Little Bear’s Little Boat by Eve Bunting and Nancy Carpenter

The process of growing up not only involves changes in appearance and size, but also emotional maturity, thanks to the combination of a gradual accruement of experience and knowledge, as well as societal expectations of us to behave a certain way by a certain age. In other words, even if you tried, you can’t help but grow up eventually — although, not without experiencing some growing pains along the way, no doubt.

In Little Bear’s Little Boat, Little Bear spends idyllic days on his beloved little boat, just rowing, fishing and dreaming on Huckleberry Lake.

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Alas, as time passes, Little Bear grows into Big Bear, and soon, the little boat becomes too small for him. His mother consoles him by telling him that it’s his destiny to become a big bear, whereas the little boat is destined to remain little.

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Although Big Bear feels sad that he can no longer spend time in the little boat, he eventually comes to terms with it and decides to find another little bear to give the boat to, so that the boat will not be left unused and unloved. Meanwhile, he starts building a new, much bigger boat for himself.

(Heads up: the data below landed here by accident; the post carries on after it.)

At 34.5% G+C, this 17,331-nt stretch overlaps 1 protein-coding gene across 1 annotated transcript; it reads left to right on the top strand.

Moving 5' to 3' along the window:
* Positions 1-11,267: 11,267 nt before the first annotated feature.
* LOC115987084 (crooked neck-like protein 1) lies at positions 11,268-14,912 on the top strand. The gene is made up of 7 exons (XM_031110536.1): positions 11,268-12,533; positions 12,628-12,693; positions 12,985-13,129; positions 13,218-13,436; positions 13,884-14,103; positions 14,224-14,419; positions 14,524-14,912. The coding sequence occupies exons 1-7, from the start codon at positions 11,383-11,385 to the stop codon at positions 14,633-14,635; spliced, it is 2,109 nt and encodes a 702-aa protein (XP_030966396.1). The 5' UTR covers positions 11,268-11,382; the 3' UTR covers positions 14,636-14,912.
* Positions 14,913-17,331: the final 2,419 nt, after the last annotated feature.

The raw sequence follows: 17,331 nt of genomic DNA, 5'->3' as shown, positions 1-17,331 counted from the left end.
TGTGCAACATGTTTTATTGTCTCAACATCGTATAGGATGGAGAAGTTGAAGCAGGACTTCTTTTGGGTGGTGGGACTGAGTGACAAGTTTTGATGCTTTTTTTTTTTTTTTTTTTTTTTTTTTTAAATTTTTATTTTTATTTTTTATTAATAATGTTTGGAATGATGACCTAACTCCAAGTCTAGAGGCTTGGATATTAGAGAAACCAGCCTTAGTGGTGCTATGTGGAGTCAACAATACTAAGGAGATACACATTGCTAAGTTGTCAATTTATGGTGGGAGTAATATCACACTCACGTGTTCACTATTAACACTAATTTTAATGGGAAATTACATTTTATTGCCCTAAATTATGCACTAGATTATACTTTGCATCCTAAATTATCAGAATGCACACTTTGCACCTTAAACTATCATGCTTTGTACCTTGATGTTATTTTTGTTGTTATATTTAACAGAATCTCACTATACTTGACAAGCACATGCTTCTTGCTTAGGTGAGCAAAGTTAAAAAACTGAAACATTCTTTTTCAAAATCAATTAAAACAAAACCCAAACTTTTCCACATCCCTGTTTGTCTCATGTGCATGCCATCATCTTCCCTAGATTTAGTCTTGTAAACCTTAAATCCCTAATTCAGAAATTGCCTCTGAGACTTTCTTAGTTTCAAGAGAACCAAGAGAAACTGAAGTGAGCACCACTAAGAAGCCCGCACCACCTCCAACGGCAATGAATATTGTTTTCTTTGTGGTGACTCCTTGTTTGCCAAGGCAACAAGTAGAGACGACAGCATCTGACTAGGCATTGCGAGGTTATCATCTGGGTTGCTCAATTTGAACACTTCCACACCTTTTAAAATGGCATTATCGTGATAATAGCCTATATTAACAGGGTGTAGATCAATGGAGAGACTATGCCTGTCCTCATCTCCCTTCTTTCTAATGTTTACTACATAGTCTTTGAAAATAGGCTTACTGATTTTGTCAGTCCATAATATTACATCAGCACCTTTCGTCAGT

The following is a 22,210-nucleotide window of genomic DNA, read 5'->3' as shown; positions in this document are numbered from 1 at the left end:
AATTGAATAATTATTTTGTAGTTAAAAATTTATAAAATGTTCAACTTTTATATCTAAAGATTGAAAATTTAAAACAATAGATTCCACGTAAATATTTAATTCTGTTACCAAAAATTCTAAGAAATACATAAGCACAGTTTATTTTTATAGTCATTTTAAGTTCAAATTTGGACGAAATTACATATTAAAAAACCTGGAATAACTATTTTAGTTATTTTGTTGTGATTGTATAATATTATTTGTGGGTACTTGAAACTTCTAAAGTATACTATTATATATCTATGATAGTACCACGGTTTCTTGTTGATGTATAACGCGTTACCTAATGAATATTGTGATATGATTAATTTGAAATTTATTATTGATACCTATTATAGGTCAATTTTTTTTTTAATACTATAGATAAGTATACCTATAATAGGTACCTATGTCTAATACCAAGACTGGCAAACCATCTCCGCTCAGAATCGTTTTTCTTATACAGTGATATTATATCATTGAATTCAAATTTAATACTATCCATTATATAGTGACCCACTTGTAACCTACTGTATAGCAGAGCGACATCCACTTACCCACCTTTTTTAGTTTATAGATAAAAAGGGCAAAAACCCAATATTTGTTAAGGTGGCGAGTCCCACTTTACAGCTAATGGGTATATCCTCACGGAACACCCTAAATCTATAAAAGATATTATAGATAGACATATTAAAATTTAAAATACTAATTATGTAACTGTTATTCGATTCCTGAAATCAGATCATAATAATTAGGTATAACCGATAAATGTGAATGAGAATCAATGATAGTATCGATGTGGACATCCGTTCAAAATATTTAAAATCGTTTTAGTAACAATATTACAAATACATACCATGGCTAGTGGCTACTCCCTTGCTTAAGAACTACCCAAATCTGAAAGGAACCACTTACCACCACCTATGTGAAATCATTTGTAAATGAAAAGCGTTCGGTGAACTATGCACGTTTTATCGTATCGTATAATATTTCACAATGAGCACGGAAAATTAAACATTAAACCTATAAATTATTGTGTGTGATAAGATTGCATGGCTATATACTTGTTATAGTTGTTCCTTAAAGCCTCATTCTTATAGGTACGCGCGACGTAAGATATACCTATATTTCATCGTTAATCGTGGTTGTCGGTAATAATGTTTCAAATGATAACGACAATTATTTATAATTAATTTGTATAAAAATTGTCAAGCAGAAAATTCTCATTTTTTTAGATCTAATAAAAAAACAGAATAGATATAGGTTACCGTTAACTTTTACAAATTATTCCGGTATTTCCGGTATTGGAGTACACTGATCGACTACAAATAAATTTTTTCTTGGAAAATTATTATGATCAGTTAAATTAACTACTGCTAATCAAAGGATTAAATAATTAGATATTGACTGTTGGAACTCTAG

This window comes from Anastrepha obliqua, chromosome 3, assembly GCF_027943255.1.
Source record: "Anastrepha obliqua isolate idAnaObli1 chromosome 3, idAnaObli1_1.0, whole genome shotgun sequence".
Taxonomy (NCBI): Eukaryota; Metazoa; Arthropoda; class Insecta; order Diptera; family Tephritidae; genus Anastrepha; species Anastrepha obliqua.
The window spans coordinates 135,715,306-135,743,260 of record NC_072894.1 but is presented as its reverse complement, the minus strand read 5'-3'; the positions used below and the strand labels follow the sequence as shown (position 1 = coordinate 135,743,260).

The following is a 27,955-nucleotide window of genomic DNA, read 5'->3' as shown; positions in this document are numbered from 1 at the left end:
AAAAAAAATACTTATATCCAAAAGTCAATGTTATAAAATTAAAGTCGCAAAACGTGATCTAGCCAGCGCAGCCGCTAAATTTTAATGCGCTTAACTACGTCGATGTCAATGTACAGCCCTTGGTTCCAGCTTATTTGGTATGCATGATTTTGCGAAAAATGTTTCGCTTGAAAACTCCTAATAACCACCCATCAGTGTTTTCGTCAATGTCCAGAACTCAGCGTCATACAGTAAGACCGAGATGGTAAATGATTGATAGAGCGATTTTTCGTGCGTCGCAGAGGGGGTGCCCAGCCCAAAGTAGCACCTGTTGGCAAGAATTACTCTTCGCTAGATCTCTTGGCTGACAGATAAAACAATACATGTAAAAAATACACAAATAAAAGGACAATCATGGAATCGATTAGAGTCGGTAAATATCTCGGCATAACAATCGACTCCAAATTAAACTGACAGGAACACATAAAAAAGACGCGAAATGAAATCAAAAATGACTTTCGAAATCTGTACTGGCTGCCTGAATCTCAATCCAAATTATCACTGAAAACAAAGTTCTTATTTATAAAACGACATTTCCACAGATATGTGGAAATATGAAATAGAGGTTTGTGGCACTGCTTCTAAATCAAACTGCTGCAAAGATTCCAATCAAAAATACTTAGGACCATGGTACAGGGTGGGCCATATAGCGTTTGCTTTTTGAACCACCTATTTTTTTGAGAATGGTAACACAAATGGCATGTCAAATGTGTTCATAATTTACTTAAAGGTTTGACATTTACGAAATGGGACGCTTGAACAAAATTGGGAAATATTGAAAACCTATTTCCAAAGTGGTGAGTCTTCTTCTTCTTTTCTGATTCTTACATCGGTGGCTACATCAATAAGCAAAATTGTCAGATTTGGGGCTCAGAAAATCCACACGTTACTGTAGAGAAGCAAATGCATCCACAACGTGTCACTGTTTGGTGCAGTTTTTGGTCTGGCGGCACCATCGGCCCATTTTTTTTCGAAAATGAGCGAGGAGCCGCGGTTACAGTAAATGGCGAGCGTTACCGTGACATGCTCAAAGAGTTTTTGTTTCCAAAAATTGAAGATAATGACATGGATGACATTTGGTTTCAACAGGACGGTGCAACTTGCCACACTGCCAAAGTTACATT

This is a sweet coming-of-age story of sorts that little ones can relate to — with Little Bear’s little boat being a metaphor for the changes we experience when we grow up. Just like Big Bear, we all have to learn to let go of the things we grow out of — but perhaps that’s not such a bad thing when we think of it as making way for the bigger, better things that are in store for each of us, like Big Bear and his big boat.

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